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Home :: Archive :: 2004 :: June ::
Representing Incest
The Shakespeare Conference: SHK 15.1299  Thursday, 17 June 2004

[1]     From:   David Cohen <
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 >
        Date:   Wednesday, 16 Jun 2004 10:13:15 -0500
        Subj:   Re: SHK 15.1285 Representing Incest

[2]     From:   Bill Arnold <
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        Date:   Wednesday, 16 Jun 2004 13:12:22 -0700 (PDT)
        Subj:   Re: SHK 15.1285 Representing Incest[quoting a pro genealogist]


[1]-----------------------------------------------------------------
From:           David Cohen <
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 >
Date:           Wednesday, 16 Jun 2004 10:13:15 -0500
Subject: 15.1285 Representing Incest
Comment:        Re: SHK 15.1285 Representing Incest

 >David Cohen supplies the same solution as Arnold ("simply double the
 >father") and says it was suggested by his colleague John Loehlin. To be
 >clear: I don't doubt it's a solution, but want to become convinced it's
 >the 'established genealogical way' of doing things. All comments towards
 >that end gratefully
 >received.

Just saying something isn't kosher because it isn't established by
guides isn't convincing. Much of psychoanalytic theory was "established
(lots of agreement within the field that toilet training difficulties
are the key to OCD), then found wanting by evidence that OCD has nothing
to do with toilet training difficulties-lack of validity).  Why is it
established, and why is the double entry incorrect.  How does the
"establishment" say we illustrate incest?

David Cohen

[2]-------------------------------------------------------------
From:           Bill Arnold <
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 >
Date:           Wednesday, 16 Jun 2004 13:12:22 -0700 (PDT)
Subject: 15.1285 Representing Incest[quoting a pro genealogist]
Comment:        Re: SHK 15.1285 Representing Incest[quoting a pro genealogist]

Gabriel Egan writes, "While I appreciate Arnold's efforts on my behalf,
I remain in polite disagreement with his claim that this method is
'established'.   Indeed, such duplication is explicitly deprecated in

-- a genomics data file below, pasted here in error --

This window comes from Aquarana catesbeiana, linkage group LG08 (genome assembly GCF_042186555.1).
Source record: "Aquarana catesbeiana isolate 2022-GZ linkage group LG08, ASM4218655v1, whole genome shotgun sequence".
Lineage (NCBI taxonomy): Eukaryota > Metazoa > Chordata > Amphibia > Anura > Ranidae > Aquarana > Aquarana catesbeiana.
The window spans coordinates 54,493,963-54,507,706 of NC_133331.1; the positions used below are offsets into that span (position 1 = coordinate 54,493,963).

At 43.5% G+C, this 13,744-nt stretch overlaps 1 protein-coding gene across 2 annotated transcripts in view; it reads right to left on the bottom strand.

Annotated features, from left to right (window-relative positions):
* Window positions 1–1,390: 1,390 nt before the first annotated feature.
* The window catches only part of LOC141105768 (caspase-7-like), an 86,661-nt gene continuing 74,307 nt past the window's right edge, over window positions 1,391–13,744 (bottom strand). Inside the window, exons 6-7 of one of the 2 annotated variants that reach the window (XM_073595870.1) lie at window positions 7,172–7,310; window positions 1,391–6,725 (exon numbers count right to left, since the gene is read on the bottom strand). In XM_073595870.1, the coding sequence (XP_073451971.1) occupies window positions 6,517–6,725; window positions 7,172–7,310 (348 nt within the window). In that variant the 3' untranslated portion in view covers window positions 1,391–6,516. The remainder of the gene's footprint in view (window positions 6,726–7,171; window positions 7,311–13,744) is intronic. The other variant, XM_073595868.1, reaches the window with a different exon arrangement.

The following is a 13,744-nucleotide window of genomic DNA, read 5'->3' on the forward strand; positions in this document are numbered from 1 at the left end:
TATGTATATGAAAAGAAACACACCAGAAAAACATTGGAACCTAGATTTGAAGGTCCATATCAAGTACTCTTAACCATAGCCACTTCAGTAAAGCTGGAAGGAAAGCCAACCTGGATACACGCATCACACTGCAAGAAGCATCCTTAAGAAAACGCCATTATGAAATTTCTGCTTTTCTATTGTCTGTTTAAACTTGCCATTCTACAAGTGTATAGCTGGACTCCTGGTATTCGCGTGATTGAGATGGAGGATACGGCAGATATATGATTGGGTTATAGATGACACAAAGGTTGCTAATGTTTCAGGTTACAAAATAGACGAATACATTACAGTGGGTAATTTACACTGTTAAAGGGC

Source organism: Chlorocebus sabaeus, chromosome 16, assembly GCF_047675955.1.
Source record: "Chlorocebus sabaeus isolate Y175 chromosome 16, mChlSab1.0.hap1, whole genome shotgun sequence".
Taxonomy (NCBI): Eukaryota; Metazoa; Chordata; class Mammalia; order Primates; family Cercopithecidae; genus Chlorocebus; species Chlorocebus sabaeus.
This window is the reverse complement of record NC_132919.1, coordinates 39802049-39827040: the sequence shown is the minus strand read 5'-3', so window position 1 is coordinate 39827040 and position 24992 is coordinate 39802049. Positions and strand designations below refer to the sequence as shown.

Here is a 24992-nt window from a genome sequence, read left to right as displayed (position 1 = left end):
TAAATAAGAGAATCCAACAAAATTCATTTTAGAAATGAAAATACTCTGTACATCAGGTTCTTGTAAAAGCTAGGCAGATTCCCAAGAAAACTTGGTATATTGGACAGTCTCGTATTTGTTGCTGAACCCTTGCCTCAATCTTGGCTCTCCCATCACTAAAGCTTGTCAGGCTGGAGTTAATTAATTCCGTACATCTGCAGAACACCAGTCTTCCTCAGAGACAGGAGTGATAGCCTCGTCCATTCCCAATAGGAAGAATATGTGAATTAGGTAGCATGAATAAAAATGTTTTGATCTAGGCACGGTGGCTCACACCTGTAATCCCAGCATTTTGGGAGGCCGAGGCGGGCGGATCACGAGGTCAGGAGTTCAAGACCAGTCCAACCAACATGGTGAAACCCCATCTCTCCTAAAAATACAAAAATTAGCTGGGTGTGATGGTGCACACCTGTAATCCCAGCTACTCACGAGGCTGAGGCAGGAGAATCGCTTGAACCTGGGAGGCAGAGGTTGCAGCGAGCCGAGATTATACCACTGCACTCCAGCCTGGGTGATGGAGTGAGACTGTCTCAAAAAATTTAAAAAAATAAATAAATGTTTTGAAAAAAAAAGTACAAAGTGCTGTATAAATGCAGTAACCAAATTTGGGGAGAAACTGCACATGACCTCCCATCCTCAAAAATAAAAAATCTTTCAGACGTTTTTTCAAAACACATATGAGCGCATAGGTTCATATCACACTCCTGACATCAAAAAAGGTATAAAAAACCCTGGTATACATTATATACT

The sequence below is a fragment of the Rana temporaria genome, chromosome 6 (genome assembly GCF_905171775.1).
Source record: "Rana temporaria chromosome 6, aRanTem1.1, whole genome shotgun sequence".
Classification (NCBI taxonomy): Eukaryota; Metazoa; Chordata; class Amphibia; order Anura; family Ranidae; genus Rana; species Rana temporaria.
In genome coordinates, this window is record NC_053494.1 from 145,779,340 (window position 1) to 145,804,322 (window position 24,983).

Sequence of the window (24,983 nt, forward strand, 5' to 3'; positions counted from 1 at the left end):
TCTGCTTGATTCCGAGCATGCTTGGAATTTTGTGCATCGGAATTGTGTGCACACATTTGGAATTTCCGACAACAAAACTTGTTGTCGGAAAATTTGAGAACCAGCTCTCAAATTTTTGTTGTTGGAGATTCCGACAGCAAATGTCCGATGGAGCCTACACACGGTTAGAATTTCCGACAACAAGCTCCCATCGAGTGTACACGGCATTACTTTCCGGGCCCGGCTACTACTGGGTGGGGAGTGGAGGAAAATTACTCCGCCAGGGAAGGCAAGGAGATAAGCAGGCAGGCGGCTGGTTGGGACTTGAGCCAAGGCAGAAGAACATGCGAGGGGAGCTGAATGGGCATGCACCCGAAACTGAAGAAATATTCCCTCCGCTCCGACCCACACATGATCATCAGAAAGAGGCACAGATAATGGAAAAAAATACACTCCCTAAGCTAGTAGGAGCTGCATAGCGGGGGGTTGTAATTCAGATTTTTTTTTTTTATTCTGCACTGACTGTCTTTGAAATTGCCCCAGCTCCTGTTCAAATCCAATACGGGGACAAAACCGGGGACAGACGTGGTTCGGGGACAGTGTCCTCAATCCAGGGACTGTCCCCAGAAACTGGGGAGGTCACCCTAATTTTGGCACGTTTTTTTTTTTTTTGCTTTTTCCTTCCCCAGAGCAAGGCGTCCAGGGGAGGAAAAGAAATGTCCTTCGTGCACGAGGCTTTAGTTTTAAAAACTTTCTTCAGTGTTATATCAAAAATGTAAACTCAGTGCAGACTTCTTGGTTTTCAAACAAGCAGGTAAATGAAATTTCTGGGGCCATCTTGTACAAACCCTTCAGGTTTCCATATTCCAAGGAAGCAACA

the guides to genealogy that I've consulted. I'd come up with Arnold's
method as a possible solution myself, and dismissed it because it
required doing what is deprecated by the specialists I'd consulted.
Would he care to convince me by pointing to a published example using
what he claims is this 'established' method? I'm eager to be convinced."

OK: I emailed my cousin who is a professional genealogist with the
National Genealogical Society, and here is his response:
------------------------------------------------------------------
in reference to this charting charting:

* First, a vertical line represents the descendants of two who mate.

* Second, it would appear as the following:

* George Shakesworth   -   Martha Wickerham
    b.11 Jan 1659         |   b. 10 December 1658
    London                |   London
                          |
                          |
                    George Shakesworth, Jr.   -   Martha Wickerham
                    b. 8 July 1679            |   b. 10 December 1658
                    London                    |   London
                                              |
                                    George Shakesworth, III
                                    b. 4 Feb 1699
                                    London
------------------------------------------------------------------
A professional genealogist speaks:

Seeing this helps me understand the situation. I would not enter the
mother's name twice. An equal sign should indicate the marriage between
George Shakesworth and Martha Wickerham and a solid line would connect
the equal sign to their legitimate issue. I then would use dashed lines
from Martha and George Jr. connecting them to the offspring of their
liaison. (This would be in the shape of a tuning fork with one prong
longer than the other; the longer prong would connect with Martha, who
is in the first generation, the shorter prong would connect to George
Jr., in the second generation, and the handle would connect to George
III, in the third generation.) You also could lengthen the distance
between the first and second generations and shorten the distance
between George Jr. and George III to indicate that George III is in the
second generation on his mother's side and the third generation on his
fathers's.

Bill Arnold
http://www.cwru.edu/affil/edis/scholars/arnold.htm

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